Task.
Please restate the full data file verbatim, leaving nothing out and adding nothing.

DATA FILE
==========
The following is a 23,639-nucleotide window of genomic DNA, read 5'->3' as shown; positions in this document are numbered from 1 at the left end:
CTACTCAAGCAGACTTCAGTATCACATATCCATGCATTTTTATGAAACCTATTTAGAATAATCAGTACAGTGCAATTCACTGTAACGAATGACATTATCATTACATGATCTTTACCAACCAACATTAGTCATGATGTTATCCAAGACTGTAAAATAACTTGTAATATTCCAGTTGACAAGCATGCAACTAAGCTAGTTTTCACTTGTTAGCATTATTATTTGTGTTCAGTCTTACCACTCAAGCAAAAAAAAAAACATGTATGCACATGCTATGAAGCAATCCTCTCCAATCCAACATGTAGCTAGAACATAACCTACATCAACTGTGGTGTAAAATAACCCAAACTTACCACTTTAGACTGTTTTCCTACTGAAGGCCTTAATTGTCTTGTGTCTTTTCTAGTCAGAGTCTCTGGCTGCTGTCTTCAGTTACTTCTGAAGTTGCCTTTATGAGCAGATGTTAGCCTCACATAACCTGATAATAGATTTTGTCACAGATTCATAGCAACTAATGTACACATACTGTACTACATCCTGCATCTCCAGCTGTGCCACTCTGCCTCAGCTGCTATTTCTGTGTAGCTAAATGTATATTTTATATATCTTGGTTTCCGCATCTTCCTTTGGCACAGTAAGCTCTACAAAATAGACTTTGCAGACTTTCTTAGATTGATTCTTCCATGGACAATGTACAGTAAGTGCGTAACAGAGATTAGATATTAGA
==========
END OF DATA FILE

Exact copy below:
The following is a 23,639-nucleotide window of genomic DNA, read 5'->3' as shown; positions in this document are numbered from 1 at the left end:
CTACTCAAGCAGACTTCAGTATCACATATCCATGCATTTTTATGAAACCTATTTAGAATAATCAGTACAGTGCAATTCACTGTAACGAATGACATTATCATTACATGATCTTTACCAACCAACATTAGTCATGATGTTATCCAAGACTGTAAAATAACTTGTAATATTCCAGTTGACAAGCATGCAACTAAGCTAGTTTTCACTTGTTAGCATTATTATTTGTGTTCAGTCTTACCACTCAAGCAAAAAAAAAAACATGTATGCACATGCTATGAAGCAATCCTCTCCAATCCAACATGTAGCTAGAACATAACCTACATCAACTGTGGTGTAAAATAACCCAAACTTACCACTTTAGACTGTTTTCCTACTGAAGGCCTTAATTGTCTTGTGTCTTTTCTAGTCAGAGTCTCTGGCTGCTGTCTTCAGTTACTTCTGAAGTTGCCTTTATGAGCAGATGTTAGCCTCACATAACCTGATAATAGATTTTGTCACAGATTCATAGCAACTAATGTACACATACTGTACTACATCCTGCATCTCCAGCTGTGCCACTCTGCCTCAGCTGCTATTTCTGTGTAGCTAAATGTATATTTTATATATCTTGGTTTCCGCATCTTCCTTTGGCACAGTAAGCTCTACAAAATAGACTTTGCAGACTTTCTTAGATTGATTCTTCCATGGACAATGTACAGTAAGTGCGTAACAGAGATTAGATATTAGA